“He did love his holidays, and even then he would organise things like games, but he also loved to cook. There was one occasion we, Richard and I, went to Lanzarote with him. It was about 90 degrees and he asked Richard ‘would you like sausage and mash?’. I told him to say no but he couldn’t.

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“So my dad came walking around the swimming pool with this huge plate of sausage and mash and gave it to Richard, who said ‘I don’t think I’m going to be able to eat all that’. To which I replied ‘you’re gonna have to now.’ But Dad did love cooking.”

Having achieved much at home and abroad James was recognised in the early 1990s for his continued services to industry when he was honoured with an OBE.

“He kept it quiet up until near the time,” says June. “But he took me and my sister down to London and we had a driver pick us up and take us to Buckingham Palace. He was a proud Englishman.”

Proud to live in Stoke-on-Trent, James and his family moved several times around the area, from Bailey Road, Blurton to Oakhill Avenue Oakhill, before settling at New Inn Lane, Trentham.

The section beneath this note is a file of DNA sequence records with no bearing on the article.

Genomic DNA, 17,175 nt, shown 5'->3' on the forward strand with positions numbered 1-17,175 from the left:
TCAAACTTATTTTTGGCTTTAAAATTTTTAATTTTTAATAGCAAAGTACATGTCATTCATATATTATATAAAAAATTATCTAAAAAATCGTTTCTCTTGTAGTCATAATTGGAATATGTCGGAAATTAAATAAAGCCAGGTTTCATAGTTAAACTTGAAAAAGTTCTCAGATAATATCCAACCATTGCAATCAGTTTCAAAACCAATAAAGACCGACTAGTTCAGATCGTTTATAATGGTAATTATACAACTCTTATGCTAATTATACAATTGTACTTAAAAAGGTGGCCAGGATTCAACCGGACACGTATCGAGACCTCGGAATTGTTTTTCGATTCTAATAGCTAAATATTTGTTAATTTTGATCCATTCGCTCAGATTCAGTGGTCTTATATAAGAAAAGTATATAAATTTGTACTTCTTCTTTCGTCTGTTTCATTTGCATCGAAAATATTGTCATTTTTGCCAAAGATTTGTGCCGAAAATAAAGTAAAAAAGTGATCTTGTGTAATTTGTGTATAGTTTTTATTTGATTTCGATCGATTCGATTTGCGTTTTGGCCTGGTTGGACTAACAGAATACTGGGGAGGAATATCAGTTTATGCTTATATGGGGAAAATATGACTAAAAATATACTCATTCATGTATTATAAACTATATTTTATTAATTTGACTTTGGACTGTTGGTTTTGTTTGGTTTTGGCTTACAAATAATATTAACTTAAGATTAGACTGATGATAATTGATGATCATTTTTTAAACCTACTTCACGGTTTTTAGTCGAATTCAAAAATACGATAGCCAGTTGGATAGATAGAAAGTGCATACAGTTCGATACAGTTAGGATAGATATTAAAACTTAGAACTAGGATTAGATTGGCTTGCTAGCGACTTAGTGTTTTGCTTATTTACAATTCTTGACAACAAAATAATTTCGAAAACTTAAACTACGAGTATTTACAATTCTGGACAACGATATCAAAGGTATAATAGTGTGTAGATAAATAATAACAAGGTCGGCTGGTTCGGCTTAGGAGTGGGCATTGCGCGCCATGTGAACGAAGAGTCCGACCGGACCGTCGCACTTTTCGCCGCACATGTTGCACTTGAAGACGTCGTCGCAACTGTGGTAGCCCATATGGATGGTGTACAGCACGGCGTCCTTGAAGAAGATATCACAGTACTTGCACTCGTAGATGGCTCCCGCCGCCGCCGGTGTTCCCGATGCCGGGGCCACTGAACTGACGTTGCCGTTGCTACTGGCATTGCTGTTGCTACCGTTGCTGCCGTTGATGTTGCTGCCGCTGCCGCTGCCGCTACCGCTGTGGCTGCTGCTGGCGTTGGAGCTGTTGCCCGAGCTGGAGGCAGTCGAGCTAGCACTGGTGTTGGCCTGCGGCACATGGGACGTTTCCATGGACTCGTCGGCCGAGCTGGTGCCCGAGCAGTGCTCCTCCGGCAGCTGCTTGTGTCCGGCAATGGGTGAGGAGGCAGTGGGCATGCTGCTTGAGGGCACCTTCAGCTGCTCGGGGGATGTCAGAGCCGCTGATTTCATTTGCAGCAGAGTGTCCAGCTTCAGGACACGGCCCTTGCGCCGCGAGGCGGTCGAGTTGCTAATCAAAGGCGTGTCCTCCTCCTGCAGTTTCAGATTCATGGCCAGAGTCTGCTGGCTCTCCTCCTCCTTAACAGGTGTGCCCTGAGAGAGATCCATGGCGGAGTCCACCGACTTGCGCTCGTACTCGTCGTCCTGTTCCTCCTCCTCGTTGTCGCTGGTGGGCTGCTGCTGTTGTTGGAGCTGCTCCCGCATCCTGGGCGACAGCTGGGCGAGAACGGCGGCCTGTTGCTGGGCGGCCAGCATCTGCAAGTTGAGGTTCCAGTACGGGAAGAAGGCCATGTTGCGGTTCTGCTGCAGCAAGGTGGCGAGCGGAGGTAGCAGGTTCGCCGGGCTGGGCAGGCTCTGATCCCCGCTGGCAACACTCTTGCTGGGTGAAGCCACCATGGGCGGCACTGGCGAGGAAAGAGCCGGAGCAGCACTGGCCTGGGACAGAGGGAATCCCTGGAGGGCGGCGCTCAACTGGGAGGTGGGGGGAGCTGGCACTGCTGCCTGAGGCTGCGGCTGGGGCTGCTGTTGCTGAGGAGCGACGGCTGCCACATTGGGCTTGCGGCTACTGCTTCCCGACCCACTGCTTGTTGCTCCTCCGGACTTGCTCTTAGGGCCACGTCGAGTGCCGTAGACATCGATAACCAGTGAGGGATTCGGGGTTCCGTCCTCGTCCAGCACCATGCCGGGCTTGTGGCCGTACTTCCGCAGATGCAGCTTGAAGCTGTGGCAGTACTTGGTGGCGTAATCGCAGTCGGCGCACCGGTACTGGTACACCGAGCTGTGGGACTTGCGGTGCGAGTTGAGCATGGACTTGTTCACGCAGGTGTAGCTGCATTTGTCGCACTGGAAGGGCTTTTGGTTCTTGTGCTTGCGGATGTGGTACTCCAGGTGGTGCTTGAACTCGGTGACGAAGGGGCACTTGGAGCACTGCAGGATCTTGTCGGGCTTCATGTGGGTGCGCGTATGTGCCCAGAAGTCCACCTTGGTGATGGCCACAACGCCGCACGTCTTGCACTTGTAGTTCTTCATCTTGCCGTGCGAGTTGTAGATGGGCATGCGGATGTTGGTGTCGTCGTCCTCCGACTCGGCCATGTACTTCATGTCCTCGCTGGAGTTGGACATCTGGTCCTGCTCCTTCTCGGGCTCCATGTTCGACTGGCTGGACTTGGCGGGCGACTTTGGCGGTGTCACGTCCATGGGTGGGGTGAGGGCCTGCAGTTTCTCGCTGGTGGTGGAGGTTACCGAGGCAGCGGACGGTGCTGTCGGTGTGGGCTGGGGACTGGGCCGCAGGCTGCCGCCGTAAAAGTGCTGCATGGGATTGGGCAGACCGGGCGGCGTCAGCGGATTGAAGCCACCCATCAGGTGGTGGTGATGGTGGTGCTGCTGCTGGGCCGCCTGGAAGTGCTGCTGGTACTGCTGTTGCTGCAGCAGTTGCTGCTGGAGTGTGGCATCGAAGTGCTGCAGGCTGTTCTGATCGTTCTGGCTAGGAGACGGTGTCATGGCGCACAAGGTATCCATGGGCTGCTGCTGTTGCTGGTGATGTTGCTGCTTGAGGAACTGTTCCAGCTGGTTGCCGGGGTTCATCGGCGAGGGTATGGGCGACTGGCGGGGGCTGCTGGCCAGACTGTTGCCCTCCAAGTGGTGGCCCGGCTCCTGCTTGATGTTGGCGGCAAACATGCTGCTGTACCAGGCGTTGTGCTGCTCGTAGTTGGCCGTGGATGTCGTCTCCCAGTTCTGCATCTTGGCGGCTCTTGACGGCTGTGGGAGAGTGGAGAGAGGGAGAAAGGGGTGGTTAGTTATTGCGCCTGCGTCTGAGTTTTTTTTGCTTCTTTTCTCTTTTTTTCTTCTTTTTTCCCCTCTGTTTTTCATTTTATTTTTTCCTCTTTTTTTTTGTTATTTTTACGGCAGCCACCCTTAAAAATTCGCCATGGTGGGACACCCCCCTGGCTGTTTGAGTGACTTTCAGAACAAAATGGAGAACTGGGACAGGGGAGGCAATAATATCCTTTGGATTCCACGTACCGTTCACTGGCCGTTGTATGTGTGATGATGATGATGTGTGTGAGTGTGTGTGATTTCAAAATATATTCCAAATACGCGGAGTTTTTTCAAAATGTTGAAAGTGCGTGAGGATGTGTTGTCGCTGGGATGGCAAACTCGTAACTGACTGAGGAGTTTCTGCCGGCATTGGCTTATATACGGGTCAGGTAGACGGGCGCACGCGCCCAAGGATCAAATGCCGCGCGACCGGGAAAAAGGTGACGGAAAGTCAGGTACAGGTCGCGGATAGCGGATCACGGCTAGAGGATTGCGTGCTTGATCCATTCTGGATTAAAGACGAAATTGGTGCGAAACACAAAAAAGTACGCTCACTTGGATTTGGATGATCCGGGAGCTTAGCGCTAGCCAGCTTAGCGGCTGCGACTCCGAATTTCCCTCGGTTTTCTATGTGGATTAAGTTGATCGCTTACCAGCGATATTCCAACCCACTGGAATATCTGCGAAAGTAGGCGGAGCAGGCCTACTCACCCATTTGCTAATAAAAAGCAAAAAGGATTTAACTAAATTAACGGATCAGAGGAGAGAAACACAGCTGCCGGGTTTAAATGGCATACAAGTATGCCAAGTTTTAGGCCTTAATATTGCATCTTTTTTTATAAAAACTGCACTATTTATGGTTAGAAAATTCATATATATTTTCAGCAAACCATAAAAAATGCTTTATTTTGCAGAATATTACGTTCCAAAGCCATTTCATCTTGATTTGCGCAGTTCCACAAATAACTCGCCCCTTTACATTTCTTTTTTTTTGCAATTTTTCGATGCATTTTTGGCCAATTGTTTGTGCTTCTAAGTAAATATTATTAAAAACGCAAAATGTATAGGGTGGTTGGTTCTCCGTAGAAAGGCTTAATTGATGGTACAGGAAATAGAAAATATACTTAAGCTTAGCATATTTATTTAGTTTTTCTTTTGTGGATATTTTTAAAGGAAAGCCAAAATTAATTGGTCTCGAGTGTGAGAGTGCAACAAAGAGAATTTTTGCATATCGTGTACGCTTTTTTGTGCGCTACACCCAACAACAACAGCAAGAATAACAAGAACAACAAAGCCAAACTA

James shaking hands with Prince Philip while giving a tour of the Michelin factory

When he retired James was presented with a book entitled Your Michelin Life. He died at home in Trentham, aged 89, with his two daughters looking after him.

“When he died Francois Michelin and some of the staff flew over from France to attend his funeral. They were due to fly into Manchester but due to bad weather the plane was diverted into Birmingham so we had to hold the funeral up, I remember the vicar standing on the altar on his mobile phone saying that they had been in touch and they would ‘get there as soon as possible’.”

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Did you know or work for James William Porter or have memories of working at Michelin? Please get in touch with Adam Gratton at The Way We Were, Sentinel House, Bethesda Street, Hanley, ST1 3GN or call 01782 864255 or email: adam.gratton@reachplc.com